I have been thinking about this since John McCain and Sarah Palin began encouraging the use of Barack Obama’s middle name – Hussein – in their rallies to suggest that he was the Other, and therefore is “not a man who sees America the way you and I see America.” The mindset of many Republicans unfortunately seem to be this: American Muslims can rise in their profession and shine in their fields, but if they to aspire to high public offices, they must be prevented by any means necessary since they pose a threat of one kind or another to America. The implication is that being a Muslim is somehow un-American, a real show-stopper to running for the presidency. It's a reincarnation of McCarthyism in the 21st century. Does it say anywhere in the U.S. Constitution that even if you are born in America, you cannot run for the presidency if you happen to be a Muslim? You can count on your fingers the number of Muslims holding high public offices in America. One of the most notable is Keith Ellison, a converted Muslim Congressman from Minnesota, who is known not for the legislation that he helps frame and pass but that he is a Muslim who took the oath of office holding a Quran that belonged to Thomas Jefferson.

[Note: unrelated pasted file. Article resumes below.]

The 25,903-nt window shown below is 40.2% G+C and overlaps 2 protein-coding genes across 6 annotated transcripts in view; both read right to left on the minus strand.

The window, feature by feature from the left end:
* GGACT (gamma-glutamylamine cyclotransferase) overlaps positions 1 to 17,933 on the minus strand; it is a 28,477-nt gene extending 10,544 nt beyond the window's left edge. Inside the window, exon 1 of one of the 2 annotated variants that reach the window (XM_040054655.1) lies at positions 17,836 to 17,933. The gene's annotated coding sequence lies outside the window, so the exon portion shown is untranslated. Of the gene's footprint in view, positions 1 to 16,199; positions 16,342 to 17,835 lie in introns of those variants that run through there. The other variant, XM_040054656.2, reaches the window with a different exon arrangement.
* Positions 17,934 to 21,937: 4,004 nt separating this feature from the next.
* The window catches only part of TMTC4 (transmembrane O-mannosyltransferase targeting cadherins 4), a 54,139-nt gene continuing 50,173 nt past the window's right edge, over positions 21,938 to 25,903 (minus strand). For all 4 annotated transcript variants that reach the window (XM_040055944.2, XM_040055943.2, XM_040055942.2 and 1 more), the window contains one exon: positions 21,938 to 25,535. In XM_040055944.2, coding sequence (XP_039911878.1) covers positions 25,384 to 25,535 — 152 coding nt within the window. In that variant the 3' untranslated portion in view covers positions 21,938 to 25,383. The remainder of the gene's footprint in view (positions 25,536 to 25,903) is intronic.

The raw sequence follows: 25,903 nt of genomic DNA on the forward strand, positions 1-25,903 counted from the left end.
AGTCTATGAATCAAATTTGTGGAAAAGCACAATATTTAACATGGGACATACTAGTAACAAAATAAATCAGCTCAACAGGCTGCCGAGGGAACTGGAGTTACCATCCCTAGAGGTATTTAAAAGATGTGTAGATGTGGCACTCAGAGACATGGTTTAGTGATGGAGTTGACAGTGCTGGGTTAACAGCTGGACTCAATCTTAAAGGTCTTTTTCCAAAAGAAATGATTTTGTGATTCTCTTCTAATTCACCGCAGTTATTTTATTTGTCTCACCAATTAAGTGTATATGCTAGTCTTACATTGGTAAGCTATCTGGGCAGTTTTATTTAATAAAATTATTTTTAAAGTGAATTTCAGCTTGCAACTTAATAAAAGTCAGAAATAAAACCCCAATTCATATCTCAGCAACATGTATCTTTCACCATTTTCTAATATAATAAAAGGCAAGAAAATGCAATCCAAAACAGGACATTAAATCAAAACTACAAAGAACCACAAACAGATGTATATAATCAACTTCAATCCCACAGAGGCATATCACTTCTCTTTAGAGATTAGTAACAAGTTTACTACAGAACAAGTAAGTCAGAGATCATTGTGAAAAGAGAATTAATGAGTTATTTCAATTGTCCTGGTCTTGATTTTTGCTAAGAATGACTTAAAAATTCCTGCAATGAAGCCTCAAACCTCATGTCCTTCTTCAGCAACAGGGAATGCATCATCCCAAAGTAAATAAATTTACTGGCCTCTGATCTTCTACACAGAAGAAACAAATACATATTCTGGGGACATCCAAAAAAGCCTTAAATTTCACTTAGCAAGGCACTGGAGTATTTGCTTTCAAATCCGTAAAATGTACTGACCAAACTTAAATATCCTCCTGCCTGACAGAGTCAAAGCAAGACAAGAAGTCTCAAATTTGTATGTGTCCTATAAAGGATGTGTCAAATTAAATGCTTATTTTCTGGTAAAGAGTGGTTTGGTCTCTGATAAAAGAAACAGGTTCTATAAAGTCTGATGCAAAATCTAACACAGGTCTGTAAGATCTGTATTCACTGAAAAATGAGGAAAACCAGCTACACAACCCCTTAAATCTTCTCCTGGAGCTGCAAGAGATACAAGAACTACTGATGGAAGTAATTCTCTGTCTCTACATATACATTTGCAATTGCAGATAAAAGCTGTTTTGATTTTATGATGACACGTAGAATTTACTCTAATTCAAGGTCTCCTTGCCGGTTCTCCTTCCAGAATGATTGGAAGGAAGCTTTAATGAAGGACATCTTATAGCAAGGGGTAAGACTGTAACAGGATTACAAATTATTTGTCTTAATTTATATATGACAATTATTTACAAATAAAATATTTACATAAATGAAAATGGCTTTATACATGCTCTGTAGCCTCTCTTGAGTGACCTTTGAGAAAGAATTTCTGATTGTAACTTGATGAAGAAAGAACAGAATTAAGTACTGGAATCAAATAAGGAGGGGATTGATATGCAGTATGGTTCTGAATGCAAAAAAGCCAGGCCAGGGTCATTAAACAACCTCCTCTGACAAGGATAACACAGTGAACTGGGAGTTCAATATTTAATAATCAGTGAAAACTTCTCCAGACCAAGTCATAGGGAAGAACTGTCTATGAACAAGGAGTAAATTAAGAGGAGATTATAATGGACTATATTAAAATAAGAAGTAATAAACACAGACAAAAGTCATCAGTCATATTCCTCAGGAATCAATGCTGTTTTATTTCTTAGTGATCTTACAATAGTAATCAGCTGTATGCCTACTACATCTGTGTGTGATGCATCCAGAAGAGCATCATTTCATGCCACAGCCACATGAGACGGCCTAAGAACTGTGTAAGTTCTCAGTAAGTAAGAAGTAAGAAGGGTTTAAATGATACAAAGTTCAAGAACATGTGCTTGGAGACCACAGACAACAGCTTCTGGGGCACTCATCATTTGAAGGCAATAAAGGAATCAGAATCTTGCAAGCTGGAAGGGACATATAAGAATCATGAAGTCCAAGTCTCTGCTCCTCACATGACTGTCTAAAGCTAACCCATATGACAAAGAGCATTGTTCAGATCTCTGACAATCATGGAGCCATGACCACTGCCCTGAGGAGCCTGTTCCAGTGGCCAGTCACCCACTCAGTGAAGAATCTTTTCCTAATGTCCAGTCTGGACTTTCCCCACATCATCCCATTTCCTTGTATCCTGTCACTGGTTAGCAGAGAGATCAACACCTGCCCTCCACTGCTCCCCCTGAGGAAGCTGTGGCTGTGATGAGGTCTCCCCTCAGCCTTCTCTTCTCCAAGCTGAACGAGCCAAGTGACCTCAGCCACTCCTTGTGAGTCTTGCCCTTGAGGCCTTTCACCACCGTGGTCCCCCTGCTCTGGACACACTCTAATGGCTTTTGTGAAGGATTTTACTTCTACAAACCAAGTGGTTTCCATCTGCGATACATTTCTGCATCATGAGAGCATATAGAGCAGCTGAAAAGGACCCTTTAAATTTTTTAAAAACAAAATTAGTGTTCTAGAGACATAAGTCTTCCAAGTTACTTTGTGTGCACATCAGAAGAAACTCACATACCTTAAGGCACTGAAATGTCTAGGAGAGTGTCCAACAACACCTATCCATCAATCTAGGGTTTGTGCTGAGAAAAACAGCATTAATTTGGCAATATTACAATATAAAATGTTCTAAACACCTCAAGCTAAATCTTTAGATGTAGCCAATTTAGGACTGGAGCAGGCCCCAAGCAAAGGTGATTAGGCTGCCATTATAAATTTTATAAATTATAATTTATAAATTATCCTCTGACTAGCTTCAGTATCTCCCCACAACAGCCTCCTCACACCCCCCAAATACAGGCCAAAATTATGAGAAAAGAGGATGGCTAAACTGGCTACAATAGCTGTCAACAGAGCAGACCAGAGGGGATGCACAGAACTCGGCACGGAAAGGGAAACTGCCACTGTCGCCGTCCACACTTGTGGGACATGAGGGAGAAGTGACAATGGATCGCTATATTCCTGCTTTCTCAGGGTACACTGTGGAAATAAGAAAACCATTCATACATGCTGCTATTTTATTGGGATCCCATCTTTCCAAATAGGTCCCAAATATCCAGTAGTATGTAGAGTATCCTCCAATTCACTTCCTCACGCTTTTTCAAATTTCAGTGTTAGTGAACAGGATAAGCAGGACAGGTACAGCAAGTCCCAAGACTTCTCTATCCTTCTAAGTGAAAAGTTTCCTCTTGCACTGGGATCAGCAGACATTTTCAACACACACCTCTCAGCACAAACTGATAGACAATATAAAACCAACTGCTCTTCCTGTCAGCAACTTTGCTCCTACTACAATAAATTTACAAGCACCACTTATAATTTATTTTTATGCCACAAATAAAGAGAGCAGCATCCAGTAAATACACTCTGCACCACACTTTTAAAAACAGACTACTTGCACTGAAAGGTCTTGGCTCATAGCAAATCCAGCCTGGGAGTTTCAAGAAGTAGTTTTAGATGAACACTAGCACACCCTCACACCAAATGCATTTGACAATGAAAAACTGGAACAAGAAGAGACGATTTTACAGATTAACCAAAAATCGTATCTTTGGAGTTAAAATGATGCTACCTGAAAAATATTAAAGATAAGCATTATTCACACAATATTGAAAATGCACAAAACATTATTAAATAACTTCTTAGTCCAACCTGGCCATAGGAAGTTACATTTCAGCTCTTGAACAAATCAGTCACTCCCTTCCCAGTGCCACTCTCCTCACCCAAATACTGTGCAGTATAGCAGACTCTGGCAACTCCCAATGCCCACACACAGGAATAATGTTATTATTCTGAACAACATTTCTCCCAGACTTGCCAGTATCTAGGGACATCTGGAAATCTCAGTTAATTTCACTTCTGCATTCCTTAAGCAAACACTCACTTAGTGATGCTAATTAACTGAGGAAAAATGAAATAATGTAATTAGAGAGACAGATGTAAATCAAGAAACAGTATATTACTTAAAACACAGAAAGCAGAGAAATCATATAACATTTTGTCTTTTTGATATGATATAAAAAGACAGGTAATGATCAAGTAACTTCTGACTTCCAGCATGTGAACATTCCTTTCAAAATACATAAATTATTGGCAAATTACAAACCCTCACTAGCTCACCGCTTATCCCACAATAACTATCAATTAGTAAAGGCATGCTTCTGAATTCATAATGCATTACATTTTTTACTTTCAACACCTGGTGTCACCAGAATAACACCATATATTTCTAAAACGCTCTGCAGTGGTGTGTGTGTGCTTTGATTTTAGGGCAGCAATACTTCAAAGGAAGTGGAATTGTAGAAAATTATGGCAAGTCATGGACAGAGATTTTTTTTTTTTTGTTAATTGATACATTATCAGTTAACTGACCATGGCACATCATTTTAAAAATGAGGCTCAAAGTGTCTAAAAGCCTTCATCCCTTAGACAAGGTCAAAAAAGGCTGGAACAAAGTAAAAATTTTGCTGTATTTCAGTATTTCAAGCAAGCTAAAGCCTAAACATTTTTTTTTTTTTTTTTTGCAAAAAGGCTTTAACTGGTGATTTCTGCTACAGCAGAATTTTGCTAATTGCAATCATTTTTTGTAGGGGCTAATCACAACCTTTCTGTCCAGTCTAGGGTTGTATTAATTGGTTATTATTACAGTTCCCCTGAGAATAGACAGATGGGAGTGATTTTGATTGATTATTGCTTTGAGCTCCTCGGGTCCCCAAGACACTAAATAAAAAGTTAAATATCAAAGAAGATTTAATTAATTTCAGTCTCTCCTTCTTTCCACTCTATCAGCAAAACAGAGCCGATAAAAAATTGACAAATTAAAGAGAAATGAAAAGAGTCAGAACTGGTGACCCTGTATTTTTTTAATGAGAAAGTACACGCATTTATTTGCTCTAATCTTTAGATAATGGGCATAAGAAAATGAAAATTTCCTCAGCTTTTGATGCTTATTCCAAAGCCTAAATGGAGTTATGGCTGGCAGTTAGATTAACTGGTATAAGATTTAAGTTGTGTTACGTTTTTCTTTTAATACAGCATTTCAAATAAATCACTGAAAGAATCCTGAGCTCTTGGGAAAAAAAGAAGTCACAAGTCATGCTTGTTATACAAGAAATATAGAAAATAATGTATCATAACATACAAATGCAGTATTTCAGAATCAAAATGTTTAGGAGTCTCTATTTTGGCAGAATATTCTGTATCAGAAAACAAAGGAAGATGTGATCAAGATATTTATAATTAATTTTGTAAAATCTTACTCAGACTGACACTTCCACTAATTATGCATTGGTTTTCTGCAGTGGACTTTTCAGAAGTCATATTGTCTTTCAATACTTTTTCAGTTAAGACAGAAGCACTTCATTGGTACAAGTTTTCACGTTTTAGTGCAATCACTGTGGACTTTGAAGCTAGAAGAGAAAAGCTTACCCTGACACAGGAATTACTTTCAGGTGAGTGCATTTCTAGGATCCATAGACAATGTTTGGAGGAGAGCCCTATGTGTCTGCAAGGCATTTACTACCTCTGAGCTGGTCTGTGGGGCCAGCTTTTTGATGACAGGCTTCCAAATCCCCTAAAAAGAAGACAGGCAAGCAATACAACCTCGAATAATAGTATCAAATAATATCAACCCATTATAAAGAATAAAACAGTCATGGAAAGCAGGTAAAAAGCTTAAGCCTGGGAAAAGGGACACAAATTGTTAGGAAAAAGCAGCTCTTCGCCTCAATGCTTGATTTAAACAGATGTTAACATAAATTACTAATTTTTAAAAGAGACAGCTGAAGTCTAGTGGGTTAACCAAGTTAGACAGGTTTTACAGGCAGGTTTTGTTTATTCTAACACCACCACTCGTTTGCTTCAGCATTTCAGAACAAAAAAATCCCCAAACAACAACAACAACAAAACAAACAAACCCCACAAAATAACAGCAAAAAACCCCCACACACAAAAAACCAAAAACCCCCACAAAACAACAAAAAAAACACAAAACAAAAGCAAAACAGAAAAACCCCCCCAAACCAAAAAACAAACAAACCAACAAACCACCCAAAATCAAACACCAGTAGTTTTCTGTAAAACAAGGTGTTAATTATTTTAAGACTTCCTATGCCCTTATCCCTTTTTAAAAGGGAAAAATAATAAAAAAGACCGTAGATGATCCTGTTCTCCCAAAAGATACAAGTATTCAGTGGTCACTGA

Against this context, I am heartened by what Colin Powell said in his vigorous endorsement of Obama. As the moving story of the young fallen soldier Kareem Rashad Sultan Khan shows, demonizing an entire faith is unjust and un-American.

He's describing the toxic mentality which the GOP has spawned, which the McCain campaign has attempted to exploit, and which Colin Powell today -- regardless of his motives (which can be questioned) and past sins (which are substantial) -- repudiated in a way that no figure of national political significance has, at least not in such a prominent venue.


17 October 2008

i feel bad for joe the plumber. i do. i really really do...

[from daily kos...]

McCain's still hasn't gotten the hang of this "vetting" thing

Fri Oct 17, 2008 at 08:09:35 AM PDT


John McCain hung his final presidential debate performance on an Ohio plumber who campaign aides never vetted.